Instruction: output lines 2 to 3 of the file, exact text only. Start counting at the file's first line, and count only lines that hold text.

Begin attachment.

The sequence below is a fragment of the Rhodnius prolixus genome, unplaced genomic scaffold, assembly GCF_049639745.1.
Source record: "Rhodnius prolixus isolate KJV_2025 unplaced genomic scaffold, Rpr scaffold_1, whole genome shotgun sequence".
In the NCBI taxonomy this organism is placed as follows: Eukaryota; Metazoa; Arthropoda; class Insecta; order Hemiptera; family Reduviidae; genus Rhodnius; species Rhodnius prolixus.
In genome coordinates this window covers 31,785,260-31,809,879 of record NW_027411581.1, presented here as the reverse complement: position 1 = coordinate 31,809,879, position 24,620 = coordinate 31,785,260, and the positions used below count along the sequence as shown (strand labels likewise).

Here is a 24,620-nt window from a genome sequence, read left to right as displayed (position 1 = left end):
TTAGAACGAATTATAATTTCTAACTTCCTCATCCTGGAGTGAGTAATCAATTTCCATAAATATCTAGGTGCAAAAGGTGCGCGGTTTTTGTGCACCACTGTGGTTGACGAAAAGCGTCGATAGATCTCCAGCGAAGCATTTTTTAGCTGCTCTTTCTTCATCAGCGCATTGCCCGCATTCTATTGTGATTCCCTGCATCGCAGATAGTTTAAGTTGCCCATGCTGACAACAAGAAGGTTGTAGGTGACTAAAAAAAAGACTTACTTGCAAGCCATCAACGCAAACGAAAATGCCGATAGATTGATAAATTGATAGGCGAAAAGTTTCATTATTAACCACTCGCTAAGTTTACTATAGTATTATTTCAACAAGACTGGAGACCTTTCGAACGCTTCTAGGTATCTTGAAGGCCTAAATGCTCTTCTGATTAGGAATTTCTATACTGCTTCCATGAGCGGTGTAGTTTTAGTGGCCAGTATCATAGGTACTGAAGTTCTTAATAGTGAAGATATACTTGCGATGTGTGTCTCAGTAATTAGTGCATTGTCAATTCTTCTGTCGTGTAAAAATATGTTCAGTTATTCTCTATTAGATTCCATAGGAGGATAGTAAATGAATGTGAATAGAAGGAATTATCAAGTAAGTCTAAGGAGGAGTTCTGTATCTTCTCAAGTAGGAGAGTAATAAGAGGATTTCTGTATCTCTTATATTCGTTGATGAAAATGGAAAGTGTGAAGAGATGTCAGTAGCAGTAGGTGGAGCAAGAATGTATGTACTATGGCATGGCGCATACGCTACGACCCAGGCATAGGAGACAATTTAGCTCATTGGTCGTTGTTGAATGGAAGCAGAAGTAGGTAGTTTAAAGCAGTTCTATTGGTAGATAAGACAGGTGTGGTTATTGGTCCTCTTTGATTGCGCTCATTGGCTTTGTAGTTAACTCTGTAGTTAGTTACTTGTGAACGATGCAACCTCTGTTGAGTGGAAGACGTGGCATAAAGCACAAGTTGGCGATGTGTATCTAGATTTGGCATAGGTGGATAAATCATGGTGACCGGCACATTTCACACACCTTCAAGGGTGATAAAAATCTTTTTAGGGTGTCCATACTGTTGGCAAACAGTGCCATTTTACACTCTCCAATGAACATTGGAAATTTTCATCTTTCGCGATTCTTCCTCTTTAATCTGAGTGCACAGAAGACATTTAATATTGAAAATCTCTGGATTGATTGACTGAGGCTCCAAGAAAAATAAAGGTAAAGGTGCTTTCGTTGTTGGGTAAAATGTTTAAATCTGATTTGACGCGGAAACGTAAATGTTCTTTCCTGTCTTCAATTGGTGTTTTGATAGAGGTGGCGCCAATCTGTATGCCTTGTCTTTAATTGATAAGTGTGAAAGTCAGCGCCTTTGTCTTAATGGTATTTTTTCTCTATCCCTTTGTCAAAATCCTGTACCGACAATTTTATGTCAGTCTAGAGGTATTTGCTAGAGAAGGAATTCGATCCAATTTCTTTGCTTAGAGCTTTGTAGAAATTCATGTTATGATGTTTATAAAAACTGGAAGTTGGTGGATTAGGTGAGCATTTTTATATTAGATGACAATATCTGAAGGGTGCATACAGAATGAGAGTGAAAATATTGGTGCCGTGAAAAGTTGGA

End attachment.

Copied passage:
Source record: "Rhodnius prolixus isolate KJV_2025 unplaced genomic scaffold, Rpr scaffold_1, whole genome shotgun sequence".
In the NCBI taxonomy this organism is placed as follows: Eukaryota; Metazoa; Arthropoda; class Insecta; order Hemiptera; family Reduviidae; genus Rhodnius; species Rhodnius prolixus.